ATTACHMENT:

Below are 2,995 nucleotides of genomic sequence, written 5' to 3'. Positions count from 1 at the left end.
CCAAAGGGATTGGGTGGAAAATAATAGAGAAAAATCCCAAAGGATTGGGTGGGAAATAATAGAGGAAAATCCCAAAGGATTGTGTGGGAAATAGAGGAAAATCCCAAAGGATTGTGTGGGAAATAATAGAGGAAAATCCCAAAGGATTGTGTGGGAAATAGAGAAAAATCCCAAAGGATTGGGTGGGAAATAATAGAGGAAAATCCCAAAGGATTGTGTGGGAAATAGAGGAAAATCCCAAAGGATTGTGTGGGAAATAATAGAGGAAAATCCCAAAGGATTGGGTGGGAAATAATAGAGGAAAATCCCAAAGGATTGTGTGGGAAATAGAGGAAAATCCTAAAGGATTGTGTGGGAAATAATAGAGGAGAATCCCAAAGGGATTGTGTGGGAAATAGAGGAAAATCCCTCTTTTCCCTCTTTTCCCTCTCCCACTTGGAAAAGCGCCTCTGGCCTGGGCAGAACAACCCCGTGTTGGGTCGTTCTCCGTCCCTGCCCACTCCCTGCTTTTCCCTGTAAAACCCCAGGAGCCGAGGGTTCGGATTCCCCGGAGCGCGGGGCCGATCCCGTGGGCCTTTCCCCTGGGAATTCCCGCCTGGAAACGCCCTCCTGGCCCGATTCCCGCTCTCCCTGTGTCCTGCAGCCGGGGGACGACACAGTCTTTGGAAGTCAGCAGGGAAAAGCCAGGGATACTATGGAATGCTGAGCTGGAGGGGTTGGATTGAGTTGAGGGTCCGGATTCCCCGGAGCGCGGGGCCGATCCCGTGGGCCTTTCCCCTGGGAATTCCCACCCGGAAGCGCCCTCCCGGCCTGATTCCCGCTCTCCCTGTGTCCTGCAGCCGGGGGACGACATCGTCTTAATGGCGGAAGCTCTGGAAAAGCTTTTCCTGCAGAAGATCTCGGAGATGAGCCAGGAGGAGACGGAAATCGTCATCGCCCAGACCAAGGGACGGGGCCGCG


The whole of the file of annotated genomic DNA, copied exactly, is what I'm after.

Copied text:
Below are 2,995 nucleotides of genomic sequence, written 5' to 3'. Positions count from 1 at the left end.
CCAAAGGGATTGGGTGGAAAATAATAGAGAAAAATCCCAAAGGATTGGGTGGGAAATAATAGAGGAAAATCCCAAAGGATTGTGTGGGAAATAGAGGAAAATCCCAAAGGATTGTGTGGGAAATAATAGAGGAAAATCCCAAAGGATTGTGTGGGAAATAGAGAAAAATCCCAAAGGATTGGGTGGGAAATAATAGAGGAAAATCCCAAAGGATTGTGTGGGAAATAGAGGAAAATCCCAAAGGATTGTGTGGGAAATAATAGAGGAAAATCCCAAAGGATTGGGTGGGAAATAATAGAGGAAAATCCCAAAGGATTGTGTGGGAAATAGAGGAAAATCCTAAAGGATTGTGTGGGAAATAATAGAGGAGAATCCCAAAGGGATTGTGTGGGAAATAGAGGAAAATCCCTCTTTTCCCTCTTTTCCCTCTCCCACTTGGAAAAGCGCCTCTGGCCTGGGCAGAACAACCCCGTGTTGGGTCGTTCTCCGTCCCTGCCCACTCCCTGCTTTTCCCTGTAAAACCCCAGGAGCCGAGGGTTCGGATTCCCCGGAGCGCGGGGCCGATCCCGTGGGCCTTTCCCCTGGGAATTCCCGCCTGGAAACGCCCTCCTGGCCCGATTCCCGCTCTCCCTGTGTCCTGCAGCCGGGGGACGACACAGTCTTTGGAAGTCAGCAGGGAAAAGCCAGGGATACTATGGAATGCTGAGCTGGAGGGGTTGGATTGAGTTGAGGGTCCGGATTCCCCGGAGCGCGGGGCCGATCCCGTGGGCCTTTCCCCTGGGAATTCCCACCCGGAAGCGCCCTCCCGGCCTGATTCCCGCTCTCCCTGTGTCCTGCAGCCGGGGGACGACATCGTCTTAATGGCGGAAGCTCTGGAAAAGCTTTTCCTGCAGAAGATCTCGGAGATGAGCCAGGAGGAGACGGAAATCGTCATCGCCCAGACCAAGGGACGGGGCCGCG